“The Games are exclusionary because they are meant to be so — only certain bodies that experience disability are eligible to compete.”
The Paralympics TikTok videos lean into physical difference, and that is the source of their entertainment and discomfort. I appreciated them for getting out of standard presentations and finding a wider audience. New forms of representation are much needed, and TikTok has been a rich ground for making them. I don't look to the Paralympics for a fully inclusive environment. It is based on harsh divisions among people and impairments. These videos show that.
Lights, camera, ableism!
Debriefers around the world shared some of their latest projects:
In Diagnosis Grad School, Olivia Dreisinger is exploring the challenges disabled students and academics face at universities:
“Lights. Camera. Ableism! Join your exhausted host as she sneaks disability past the inaccessible front steps of the Ivory Tower, and podcasts her way through grad school.”
Lauren Avery has been working with Black Disabled Lives Matter (VNDI) in Brazil. She celebrates their briefing note on the situation of black people with disabilities as an important example of “intersectional advocacy within the international anti-racism space”. We both feel that when Brazil gets inclusion right, it offers lessons for the world. VNDI themselves go from strength to strength:
“Several members of VNDI have also been given positions within Lula’s government to address intersectional discrimination along the lines of race and disability, which is a huge win.”
In Canada, Robert Melanson is writing The Intersection newsletter on his own and others' experiences of surviving institutional care and disability: “Impairment shouldn't need to become disabling and disability shouldn't be a death sentence in a wealthy country like Canada.”
Anna Martin shared some of the charming educational-entertainment that eKitabu is making for children in Kenya. I See The Light is a new episode of Ubongo Kids with Kenyan Sign Language and subtitles built-in.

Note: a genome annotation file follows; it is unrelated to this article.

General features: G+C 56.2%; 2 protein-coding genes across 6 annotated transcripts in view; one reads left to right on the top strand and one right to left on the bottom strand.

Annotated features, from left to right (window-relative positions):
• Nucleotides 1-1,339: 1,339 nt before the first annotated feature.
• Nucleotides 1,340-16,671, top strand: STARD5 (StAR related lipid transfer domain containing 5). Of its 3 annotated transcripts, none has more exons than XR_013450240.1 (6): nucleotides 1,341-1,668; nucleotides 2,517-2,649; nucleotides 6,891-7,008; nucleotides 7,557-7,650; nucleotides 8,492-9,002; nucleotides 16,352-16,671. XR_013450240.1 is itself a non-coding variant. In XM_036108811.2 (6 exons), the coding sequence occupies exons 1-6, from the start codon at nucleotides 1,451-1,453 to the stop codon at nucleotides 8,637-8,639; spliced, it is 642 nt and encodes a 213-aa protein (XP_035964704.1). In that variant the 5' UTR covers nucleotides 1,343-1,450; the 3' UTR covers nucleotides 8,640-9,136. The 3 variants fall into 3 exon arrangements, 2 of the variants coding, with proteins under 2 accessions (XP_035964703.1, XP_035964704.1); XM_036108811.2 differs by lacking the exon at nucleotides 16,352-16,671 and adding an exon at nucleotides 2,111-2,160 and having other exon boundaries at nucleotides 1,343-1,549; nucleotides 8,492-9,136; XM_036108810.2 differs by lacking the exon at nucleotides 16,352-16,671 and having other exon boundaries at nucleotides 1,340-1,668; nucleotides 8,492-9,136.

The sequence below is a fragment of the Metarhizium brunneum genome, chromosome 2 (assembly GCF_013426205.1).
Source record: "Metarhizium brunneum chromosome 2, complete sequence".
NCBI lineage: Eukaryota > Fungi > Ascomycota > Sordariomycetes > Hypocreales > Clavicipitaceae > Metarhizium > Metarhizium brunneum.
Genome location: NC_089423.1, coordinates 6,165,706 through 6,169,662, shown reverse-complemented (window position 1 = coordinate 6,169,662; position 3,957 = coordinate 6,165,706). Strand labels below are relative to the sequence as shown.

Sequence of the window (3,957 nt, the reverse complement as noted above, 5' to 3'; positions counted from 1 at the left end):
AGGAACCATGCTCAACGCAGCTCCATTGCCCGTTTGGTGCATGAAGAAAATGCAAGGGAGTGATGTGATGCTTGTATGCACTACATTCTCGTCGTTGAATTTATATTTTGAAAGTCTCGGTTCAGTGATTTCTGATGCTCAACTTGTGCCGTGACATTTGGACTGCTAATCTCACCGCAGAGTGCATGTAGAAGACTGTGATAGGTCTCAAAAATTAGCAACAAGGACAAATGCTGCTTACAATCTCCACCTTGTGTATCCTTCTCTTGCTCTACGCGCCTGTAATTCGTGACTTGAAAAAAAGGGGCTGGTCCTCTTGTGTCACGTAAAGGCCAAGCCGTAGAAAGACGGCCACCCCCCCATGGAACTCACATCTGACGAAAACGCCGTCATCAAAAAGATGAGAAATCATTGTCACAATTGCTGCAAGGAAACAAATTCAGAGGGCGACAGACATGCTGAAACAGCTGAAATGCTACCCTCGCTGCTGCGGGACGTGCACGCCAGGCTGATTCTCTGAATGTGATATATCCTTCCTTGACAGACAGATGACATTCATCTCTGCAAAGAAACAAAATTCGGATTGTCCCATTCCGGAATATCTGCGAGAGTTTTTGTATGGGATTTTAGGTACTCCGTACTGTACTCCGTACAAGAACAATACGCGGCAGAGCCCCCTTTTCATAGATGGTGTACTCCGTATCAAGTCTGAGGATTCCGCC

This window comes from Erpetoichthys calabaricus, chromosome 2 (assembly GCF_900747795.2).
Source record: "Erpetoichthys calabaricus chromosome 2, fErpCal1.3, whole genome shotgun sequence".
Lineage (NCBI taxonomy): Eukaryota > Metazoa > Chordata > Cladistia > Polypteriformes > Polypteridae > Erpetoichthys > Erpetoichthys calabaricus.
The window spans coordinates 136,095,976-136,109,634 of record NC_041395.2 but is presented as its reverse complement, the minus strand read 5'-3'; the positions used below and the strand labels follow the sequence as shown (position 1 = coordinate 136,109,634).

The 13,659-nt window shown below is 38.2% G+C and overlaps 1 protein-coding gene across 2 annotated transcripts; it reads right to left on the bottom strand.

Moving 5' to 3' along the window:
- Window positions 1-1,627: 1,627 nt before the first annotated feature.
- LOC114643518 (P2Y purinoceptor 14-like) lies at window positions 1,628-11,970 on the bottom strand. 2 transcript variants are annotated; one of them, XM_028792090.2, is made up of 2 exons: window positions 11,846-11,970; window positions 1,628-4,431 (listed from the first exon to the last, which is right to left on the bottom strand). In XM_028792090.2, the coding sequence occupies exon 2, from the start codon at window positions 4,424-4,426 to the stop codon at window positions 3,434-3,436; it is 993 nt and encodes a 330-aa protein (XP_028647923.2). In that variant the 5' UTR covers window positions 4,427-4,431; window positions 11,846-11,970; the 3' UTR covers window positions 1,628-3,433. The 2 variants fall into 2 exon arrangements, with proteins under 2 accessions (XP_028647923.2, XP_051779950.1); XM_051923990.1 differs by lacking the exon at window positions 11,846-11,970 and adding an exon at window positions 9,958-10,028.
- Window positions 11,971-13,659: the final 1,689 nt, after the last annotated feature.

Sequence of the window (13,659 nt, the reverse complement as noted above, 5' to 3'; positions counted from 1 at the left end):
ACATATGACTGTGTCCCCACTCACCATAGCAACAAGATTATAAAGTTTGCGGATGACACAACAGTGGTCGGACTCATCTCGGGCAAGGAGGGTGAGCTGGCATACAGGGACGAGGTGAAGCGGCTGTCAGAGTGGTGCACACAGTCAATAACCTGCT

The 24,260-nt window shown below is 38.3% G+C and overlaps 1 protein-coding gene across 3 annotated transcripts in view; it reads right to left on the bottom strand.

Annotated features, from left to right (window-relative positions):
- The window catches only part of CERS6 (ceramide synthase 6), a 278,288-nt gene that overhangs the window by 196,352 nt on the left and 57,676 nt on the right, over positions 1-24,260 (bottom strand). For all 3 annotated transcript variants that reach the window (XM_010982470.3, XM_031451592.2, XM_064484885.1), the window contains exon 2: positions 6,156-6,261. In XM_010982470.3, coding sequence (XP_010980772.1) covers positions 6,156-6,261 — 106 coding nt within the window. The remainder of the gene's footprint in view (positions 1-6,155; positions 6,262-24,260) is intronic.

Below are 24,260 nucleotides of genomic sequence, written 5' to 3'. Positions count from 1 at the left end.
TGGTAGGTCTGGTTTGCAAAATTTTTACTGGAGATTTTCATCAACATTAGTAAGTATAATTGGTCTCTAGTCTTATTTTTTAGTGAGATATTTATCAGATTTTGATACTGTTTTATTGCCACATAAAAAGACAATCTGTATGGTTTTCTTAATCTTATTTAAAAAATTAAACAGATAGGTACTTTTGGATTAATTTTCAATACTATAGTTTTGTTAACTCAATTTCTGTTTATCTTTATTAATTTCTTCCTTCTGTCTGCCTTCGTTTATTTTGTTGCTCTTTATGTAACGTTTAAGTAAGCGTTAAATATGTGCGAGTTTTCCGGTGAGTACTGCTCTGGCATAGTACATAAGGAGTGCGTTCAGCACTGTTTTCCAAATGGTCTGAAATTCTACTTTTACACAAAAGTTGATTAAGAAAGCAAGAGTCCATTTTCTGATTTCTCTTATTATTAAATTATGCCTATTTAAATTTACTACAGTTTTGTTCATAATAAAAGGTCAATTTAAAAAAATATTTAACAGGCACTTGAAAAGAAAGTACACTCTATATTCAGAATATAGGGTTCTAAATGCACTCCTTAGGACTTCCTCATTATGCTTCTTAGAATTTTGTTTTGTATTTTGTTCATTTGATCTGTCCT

Rebecca Robinson shared a film about her cousin Max Stainton and his trek to the Everest base camp. According to the review, “the two weeks are physically painful and draining; on the toughest day he’s kicked by the horse four times and ends up walking uphill for six hours.”
A breath of fresh air
As always thanks to those who have been encouraging and supportive of our work. Áine's piece received particular appreciation, including a “¡Wow!” from iWheelLoveU. They thanked Áine for the piece, and the love it's written with, “Sometimes we feel we're fighting alone against everything, and you've given us light and a breath of fresh air.”
Thanks to Tan Kuan Aw for our conversations and the illustration of the tiger. And to Áine Kelly-Costello for feedback on a draft.
Thanks to all my correspondents, and the many more not named here, including Eliana Rosas Aguilar who has been helping me understand how the Paralympic Games relates to disability inclusion.
Thanks to readers, Sightsavers and K. Li for the support that keeps the Debrief going.